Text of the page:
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Archive for Saturday, August 11, 2007

Hidden gems: 10 campus sites to visit

Kit Carlsen, Lawrence, member of the Prairie Acres Garden Club, plants flowers in the Audio-Reader Sensory Garden at Kansas University. Carlsen volunteers in the garden a few times a month. The tranquil spot is one of KU's top campus sites to visit.

Kit Carlsen, Lawrence, member of the Prairie Acres Garden Club, plants flowers in the Audio-Reader Sensory Garden at Kansas University. Carlsen volunteers in the garden a few times a month. The tranquil spot is one of KU's top campus sites to visit.

August 11, 2007

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On the street

What are places on campus that you like to visit?

Wescoe Beach. That’s where everyone is between classes. You can hang out there, eat or catch some sun.

More responses

Kansas University's campus has some attractions that are almost impossible to miss if you spend time in Lawrence, including Allen Fieldhouse, the Natural History Museum and the Dole Institute of Politics.

But the campus also has its out-of-the-way, often-overlooked spots that give visitors, townies or new students a feel for the character of the campus. Here, in no particular order, is our top 10:

1. Sensory Garden: The garden at KU's Baehr Audio-Reader Center, 1120 W. 11th St., is designed to create an experience for everyone, including blind visitors. It includes textured plants such as lamb's ears, fragrant herbs such as mint and lavender, and wind chimes.

The plants are arranged along a winding brick path in raised beds, which makes them accessible to people in wheelchairs. The garden is open to the public, but tours are available by calling 864-4634 or e-mailing Diana Frederick at dianafr@ku.edu.

The Audio-Reader Network is a reading service that makes written materials accessible to the blind and visually impaired.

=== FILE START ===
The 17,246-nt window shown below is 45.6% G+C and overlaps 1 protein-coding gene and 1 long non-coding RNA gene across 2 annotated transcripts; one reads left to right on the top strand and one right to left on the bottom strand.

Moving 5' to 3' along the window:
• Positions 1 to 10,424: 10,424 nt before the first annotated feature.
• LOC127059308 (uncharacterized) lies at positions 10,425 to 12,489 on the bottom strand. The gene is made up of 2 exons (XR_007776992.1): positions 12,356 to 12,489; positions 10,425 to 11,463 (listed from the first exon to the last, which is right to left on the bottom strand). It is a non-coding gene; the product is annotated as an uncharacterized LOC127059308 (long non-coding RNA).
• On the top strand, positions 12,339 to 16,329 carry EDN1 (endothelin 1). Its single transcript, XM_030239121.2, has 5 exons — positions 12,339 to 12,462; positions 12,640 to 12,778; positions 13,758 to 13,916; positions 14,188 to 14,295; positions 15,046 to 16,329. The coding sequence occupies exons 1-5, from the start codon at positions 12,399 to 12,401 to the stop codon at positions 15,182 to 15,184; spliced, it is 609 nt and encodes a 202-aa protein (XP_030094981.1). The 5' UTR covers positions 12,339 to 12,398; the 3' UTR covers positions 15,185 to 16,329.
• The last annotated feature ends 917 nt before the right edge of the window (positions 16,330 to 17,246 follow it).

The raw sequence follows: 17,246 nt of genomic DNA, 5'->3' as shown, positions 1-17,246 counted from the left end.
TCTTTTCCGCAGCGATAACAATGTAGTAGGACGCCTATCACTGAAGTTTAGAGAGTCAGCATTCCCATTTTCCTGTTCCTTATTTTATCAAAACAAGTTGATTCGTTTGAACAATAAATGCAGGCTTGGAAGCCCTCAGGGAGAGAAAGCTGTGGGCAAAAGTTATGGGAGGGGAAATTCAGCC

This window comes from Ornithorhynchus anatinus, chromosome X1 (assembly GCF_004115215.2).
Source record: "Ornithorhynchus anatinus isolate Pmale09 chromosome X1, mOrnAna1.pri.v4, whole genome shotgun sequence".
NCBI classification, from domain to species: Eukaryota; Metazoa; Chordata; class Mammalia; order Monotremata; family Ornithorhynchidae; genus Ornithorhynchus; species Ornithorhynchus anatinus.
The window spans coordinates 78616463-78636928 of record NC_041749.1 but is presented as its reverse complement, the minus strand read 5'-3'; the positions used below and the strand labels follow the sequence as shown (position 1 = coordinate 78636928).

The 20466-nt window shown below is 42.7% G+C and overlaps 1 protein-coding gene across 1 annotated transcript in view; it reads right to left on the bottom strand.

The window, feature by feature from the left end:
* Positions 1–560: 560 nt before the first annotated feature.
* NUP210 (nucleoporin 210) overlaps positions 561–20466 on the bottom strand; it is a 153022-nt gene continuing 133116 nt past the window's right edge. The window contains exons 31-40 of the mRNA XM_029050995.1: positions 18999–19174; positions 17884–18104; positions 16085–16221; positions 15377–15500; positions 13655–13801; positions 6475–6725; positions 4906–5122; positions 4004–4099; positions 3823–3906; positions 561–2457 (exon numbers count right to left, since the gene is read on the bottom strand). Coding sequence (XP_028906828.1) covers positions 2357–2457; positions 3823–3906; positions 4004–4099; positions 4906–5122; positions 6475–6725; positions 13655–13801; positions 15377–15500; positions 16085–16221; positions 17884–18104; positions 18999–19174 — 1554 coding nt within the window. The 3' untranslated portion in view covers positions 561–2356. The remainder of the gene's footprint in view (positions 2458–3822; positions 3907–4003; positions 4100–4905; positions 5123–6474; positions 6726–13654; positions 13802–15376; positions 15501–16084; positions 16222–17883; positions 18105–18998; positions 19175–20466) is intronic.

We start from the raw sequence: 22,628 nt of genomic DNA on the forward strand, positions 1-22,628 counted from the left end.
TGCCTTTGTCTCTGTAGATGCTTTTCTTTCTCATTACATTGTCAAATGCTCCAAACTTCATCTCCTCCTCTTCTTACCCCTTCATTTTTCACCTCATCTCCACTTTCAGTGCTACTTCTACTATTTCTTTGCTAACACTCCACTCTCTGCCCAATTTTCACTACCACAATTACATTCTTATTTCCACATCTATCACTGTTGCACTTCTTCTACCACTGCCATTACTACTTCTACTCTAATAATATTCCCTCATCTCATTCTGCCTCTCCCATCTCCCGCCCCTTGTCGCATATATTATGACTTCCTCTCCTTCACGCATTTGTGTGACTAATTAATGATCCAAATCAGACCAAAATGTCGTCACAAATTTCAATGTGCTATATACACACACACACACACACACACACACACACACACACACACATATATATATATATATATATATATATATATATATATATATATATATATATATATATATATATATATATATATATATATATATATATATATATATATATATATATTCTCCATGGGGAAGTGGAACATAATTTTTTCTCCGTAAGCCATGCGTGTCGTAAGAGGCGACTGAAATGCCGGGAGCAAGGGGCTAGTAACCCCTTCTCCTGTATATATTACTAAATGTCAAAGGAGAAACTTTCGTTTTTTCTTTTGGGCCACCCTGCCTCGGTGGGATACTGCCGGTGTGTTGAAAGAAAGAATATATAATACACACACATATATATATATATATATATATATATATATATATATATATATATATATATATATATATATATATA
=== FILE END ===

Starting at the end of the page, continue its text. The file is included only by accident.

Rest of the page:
2. Spencer Research Library: Whether you're looking for historic Kansas documents, rare works by author John Bunyan, cuneiform tablets from 2,000 B.C., or copies of The Black Panther magazine and other 1960s protest paraphernalia, the Kenneth Spencer Research Library has it. The library's materials are available for review by the general public but may not be removed from the building. Visitors must register, present photo identification, and agree to terms of use - including keeping all food and drink outside. (There's nothing worse than a glob of mustard on an ancient papyrus.)

"The library system belongs to the people of Kansas," said Bill Crowe, the Spencer librarian. "Our primary job is to help educate people who are here as students, but our job is also to enrich the knowledge base for the state."

More information is available at http://spencer.lib.ku.edu.

3. Jaybowl: Until he decided to enter the NBA draft, this bowling alley inside the Kansas Union was KU basketball star Julian Wright's favorite hangout on campus. As of July 1, games will cost $3 for the general public and $2.50 for KU students. Shoe rentals cost $2.

For KU students, there's free "cosmic bowling" from 10 p.m. to 1 a.m. Friday and Saturday nights. On Fridays, games, shoes and drinks are $1 each. More information is available by calling 864-3545.

4. ECM Veggie Lunch: It's technically not on the KU campus, but the Ecumenical Christian Ministries building at Oread Avenue and 12th Street offers a donation-basis "veggie lunch" that's open to the public from 11:30 a.m. to 1:30 p.m. every Thursday throughout the spring, summer and fall sessions. The event, organized by student volunteers, is a tradition that's been in place since the late 1990s.

"For us as a ministry, our mission was really hospitality - at a big university like this, to have a place where people can meet each other," said Thad Holcombe, ECM campus minister.